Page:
Two-thirds of the members of the Commission have replied to the request of the chairman for an expression of their opinion. Most of them are in general well satisfied with the existing system of classification and nomenclature. Lindblad reports on successful work upon the determination of absolute magnitudes of faint stars, in many ways. Adams writes: “I might suggest that attention be called in the report to the fact that the ultra-violet spectra, even of stars like β Orionis, show large numbers of lines. As you probably remember, the spectrum of Sirius resembles, at first sight, the solar spectrum. If all observatories had the facilities for getting spectra in the far ultra-violet, this region would probably furnish the best criteria for spectral type.” Merrill suggests: “The nomenclature which, upon the basis of atomic transition, assigns the adjective ‘nebular’ to lines which may not occur in nebulae, and ‘ auroral ‘ to lines which may not occur in the aurora, is surely not an ideal one.
U, B, V photometric observations performed in February 1977 at the European Southern Observatory (62 cm Bochum telescope) show that for the star B2IV[e] HD 45677 some of the magnitudes and related color indices may vary by as much as 0.03 mag. over one night, and about 0.1 mag. from night to night. The conclusion derived from our photometric run confirm those published by Feinstein et al (1976), namely that “A variation in V is almost systematically accompanied by a change in B-V but of opposite sign”. We further find that a variation in V is well correlated with a similar change of the U-B index: such a correlation existed in the data of Feinstein and coworkers, although it had not been reported.
Our spectroscopic material, that was obtained simultaneously with the photometry mentioned above, consists, of 38 spectra that cover the blue region at a dispersion of 20 A mm-1. Such an important sample of spectrograms has not yet been analysed in great detail for intensities, radial velocities, etc. . We will only report here on striking variations that were detected in the profiles of the following lines: Hγ, Hδ, Hε, Ca II(H) and Mg II λ 4481.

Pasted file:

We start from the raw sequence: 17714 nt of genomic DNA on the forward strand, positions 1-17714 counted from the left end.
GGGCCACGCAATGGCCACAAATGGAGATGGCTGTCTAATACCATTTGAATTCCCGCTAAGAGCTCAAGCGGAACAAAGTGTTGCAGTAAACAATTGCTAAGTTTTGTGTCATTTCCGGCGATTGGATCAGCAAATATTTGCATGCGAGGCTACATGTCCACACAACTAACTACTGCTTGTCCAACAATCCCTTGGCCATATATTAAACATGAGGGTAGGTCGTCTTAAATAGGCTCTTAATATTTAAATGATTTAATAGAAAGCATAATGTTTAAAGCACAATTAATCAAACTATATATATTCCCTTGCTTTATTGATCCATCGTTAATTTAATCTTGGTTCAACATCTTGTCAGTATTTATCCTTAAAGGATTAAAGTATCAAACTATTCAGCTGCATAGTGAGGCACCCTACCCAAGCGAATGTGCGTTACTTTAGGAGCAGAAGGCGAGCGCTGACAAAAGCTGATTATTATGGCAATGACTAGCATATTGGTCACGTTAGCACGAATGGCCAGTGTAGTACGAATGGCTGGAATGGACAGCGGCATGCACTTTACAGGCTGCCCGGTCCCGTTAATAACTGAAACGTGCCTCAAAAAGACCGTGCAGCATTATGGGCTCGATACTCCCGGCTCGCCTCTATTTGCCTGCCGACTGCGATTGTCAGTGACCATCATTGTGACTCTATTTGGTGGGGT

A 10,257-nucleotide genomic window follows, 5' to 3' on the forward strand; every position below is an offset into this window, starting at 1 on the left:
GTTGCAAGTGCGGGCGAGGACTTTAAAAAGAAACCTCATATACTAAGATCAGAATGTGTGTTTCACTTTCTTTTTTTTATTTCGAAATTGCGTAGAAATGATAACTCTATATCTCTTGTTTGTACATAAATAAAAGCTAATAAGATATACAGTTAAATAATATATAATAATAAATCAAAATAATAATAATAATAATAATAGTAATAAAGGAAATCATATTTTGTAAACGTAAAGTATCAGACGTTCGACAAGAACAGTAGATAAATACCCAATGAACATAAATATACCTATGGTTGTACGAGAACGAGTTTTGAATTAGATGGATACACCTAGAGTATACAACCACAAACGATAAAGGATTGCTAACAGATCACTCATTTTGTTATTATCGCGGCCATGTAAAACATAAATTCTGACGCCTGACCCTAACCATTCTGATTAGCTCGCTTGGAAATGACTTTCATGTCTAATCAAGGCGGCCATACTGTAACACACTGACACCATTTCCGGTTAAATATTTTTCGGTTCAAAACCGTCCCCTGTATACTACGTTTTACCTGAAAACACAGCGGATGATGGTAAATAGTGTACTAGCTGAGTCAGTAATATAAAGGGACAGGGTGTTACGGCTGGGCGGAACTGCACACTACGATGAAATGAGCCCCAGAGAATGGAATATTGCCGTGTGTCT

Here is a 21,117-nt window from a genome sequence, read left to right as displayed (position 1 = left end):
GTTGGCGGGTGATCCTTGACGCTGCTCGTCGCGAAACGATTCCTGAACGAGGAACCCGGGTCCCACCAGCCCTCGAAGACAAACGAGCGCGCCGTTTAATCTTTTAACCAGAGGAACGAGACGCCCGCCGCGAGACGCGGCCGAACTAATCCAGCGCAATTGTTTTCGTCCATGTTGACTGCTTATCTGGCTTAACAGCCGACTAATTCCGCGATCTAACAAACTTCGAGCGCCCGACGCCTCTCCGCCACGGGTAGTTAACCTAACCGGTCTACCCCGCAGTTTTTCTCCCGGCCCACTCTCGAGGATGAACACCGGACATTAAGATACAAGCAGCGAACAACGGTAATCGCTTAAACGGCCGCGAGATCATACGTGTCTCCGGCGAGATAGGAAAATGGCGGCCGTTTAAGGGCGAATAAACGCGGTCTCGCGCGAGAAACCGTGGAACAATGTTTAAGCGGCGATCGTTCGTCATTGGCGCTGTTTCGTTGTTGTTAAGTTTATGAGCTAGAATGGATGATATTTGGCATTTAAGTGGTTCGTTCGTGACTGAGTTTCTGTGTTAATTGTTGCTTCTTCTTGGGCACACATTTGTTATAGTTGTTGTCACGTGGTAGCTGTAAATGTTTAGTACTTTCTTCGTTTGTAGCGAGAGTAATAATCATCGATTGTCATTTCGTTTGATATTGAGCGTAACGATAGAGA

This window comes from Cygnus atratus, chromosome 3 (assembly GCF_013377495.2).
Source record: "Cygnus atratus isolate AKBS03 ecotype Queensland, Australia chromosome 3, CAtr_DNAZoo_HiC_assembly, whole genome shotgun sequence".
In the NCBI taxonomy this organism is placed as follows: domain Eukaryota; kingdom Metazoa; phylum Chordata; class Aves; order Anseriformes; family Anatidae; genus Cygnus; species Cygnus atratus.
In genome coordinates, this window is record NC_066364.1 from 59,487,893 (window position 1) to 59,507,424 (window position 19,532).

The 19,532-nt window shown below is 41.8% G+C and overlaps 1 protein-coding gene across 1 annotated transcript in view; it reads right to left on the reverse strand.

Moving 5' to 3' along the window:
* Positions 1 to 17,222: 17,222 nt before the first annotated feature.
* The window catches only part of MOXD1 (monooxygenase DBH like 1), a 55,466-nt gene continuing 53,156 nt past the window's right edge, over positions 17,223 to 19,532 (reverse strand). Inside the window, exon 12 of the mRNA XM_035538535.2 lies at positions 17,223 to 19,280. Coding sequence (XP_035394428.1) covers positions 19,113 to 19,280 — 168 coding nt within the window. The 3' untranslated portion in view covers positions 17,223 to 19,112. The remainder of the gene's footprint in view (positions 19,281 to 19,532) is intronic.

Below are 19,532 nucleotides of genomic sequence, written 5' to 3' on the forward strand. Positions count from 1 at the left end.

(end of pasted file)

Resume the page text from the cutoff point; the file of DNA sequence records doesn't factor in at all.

Ultraviolet low resolution spectra of most of the B stars observed with the S2/68 experiment onboard the TD1 satellite in the spectral range 1350 A - 2500 A are computer-investigated in order to define a grid of standard behaviors (J.M. Vreux and J.P. Swings, 1976 Astron. Astrophys., in press). The behavior of the relative intensities of the Balmer and Paschen continua is studied as a function of the spectral type and the visible photometric index Q: both relations are shown to be luminosity dependent. A comparison to theoretical predictions and to previous studies is also presented. A measure of the slope of the pseudo-continuum drawn between ~ λ 1660 A and ~ λ 2550 A is studied in the same way: the effect of luminosity is discussed in connection with recently proposed temperature scales for super-giants. The behavior of the depths of the absorption features at λλ 1550 A, 1940 A, 2000 A, 2055 A, 2105 A, 2340 A and 2395 A with respect to the spectral type, the Q index and the luminosity class is also briefly presented. Special emphasis is given to the absorption features at λ 1550 A in connection to the discussion of the Felll lines in the ultraviolet spectra of early B stars by J.P. Swings, M. Klutz, J.M. Vreux and E. Peytremann (1976, Astron. Astrophys. Suppl. 25, 193). Preliminary results of a study of high resolution Copernicus spectra in the A 1550 A region are also presented: it is shown that the role of Felll remains predominant for stars of spectral type as early as about BIII - BIIII (J.P. Swings and J.M. Vreux, to be published).